The reopening is going ahead despite these warnings, with the governors assured that Trump will not make any effort to “enforce” the White House guidelines, whose real purpose was to give the administration political cover in the near-certain event that the first states to reopen will suffer appalling casualties.
This is a virtual death sentence for many of the residents of these states, who are being used as guinea pigs in the ruling elite’s bid to begin making profits again. Georgia Governor Kemp admitted, “I will say that, when we have more people moving around we probably will see our cases continue to go up, but we’re a lot better prepared for that than we were a month ago.”
People in all three states have responded with vehemence to these developments.
In a Facebook group created to follow developments in South Carolina, one member said, “We are the experiment! Georgia is opening bowling alleys and movie theaters. No words!” Another wrote, “I disagree with opening these places. I’m a massage therapist, and yes, I need money, but not at the cost of losing my life or putting anyone else in jeopardy. We are headed for disaster.”
A Twitter user declared: “I live in Tennessee and this scares the hell out of me. Seven days ago, the Republican governor extended the stay at home and promised more testing. Only 11k were tested this weekend, and now he’s reopening the state.”
Another wrote, “Brian Kemp is not reopening Georgia economy [sic]. He is kicking uninsured, vulnerable workers off unemployment. If businesses reopen, workers have to go back—whether or not it is safe. Owners have to reopen because they can’t file for aid if Kemp says it is safe. It is cruelty.”
Since March 14, Georgia has received 853,618 unemployment claims, 16.6 percent of the state’s labor force. Tennessee has 317,535 new claims, which represent 9.4 percent of its labor force, and South Carolina received 272,560 new claims from 11.4 percent of its workforce.
In addition to outrage being expressed by state residents, many of the businesses in question have reported that meeting these deadlines for reopening may be impossible. Many of the largest movie theater chains, for instance, such as AMC, Regal and Cinemark, have already furloughed or laid off almost all of their employees across the United States.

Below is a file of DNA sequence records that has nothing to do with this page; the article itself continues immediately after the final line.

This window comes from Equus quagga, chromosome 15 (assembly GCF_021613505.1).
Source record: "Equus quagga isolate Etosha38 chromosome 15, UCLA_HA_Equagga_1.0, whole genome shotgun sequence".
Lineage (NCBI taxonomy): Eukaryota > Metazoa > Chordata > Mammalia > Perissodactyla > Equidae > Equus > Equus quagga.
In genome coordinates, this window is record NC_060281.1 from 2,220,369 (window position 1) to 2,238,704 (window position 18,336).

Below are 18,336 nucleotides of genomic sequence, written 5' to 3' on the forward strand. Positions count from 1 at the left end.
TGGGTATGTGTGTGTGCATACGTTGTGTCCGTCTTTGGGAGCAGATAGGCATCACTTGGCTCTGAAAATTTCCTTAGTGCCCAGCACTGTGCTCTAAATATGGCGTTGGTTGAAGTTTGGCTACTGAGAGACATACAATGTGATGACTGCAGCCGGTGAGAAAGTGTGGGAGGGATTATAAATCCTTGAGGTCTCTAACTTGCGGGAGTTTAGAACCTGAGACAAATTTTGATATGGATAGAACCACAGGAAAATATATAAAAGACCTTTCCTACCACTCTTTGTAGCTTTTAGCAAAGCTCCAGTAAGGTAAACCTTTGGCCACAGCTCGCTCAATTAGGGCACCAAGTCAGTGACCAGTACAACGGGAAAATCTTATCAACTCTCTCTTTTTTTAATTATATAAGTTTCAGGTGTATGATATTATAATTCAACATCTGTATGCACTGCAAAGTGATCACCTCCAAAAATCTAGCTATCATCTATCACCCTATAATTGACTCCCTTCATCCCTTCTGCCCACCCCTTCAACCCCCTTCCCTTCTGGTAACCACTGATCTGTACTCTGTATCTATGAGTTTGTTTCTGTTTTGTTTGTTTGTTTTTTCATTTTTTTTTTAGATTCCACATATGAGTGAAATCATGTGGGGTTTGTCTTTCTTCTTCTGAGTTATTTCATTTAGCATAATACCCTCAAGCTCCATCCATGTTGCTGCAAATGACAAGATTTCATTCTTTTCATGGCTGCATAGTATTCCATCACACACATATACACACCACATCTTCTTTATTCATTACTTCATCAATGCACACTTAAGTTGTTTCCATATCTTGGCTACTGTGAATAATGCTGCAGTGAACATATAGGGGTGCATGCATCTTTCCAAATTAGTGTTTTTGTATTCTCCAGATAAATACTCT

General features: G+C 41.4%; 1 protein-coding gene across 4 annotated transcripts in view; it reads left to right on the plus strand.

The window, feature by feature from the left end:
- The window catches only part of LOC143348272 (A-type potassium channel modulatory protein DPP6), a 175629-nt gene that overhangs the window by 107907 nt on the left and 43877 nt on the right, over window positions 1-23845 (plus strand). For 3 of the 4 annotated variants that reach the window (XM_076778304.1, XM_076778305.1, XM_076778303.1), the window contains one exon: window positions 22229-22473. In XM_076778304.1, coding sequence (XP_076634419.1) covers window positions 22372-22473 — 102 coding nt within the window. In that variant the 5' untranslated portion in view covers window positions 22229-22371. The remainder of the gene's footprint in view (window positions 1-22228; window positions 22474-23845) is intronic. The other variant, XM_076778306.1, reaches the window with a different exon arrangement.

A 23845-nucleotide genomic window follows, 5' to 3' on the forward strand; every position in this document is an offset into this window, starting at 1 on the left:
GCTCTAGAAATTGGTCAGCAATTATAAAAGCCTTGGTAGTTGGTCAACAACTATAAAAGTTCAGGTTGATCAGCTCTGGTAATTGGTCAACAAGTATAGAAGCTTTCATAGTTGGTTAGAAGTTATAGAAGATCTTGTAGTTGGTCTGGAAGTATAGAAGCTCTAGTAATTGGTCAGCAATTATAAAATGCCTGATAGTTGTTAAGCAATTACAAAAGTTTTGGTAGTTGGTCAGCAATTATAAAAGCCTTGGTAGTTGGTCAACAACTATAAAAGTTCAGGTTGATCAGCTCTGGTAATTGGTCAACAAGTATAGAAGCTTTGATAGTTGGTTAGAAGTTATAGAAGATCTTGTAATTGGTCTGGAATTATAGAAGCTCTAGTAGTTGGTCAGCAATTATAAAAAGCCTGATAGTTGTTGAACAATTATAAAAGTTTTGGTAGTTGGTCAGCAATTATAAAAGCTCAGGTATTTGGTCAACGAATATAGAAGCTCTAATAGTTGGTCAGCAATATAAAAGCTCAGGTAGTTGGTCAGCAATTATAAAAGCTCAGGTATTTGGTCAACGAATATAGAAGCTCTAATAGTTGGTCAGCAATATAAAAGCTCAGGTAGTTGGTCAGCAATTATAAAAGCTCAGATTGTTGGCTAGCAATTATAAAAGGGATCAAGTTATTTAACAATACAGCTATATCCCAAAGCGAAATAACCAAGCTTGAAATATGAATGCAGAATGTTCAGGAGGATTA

Local officials are also refusing to comply with state directives. Mayor Kelly Girtz of Athens-Clarke County, Georgia stated Tuesday, “I’m exhorting everybody in this community to shelter in place. Do not reopen at this point. It’s not time to do it.”
Officials in Charleston County, South Carolina said that they will not totally reopen their beaches and issued a joint statement: “There is no evidence from medical professionals that indicates that the threat of COVID-19 in our region has diminished. South Carolina is still in the acceleration phase and even with the reduction in growth of new cases, new cases could begin to grow quickly if social distancing restrictions are lifted.”
In addition to the reopening of businesses and waterways in South Carolina, the City of Jacksonville in Florida reopened some of its beaches last week. Florida Governor Ron DeSantis, another Republican, echoed his southern counterparts when he told Fox News that “Florida has flattened the curve. People have done a great job, and I think we understand that you can do both. You can continue to fight COVID-19 but also get people back to work and have society function again.”
Texas Lt. Governor Dan Patrick has also called for the reopening of his state, blatantly stating on Fox News on Monday, “There are more important things than living, and that’s saving this country for my children and grandchildren and saving this country for all of us.” Patrick had previously suggested that grandparents should be willing to risk death in the interests of reopening business operations more generally.
While Trump-style Republicans are taking the lead, all of the states, including those run by Democrats, are using Trump’s vague guidelines to reopen their states in the coming weeks.
Colorado Governor Jared Polis has extended his state’s stay-at-home order only to April 26 and stated that while not all restrictions will be lifted at once, “We have to find a sustainable way that will be adapted in real time to how we live with it.” Illinois Governor J.B. Pritzker stated Monday that he will slowly start lifting shelter-in-place orders so that “some” industry workers can go back to work. Polis is a multi-millionaire and Pritzker a billionaire.
Kansas Governor Laura Kelly has stated that she expects the coronavirus cases to peak between April 19 and 29, and has extended her state’s stay-at-home order only through May 3.
Some Democratic Party governors and local officials claim that they will lift restrictions based on the use of scientific evidence, but they are already responding to the concocted media narrative, based on tiny right-wing demonstrations in various state capitals, that there is an overwhelming popular demand to “go back to work.”
In reality, this demand is coming from the corporate bosses and the banks, not the workers, and it is driven by the necessity to resume the extraction of surplus value that is the motor force of the capitalist system.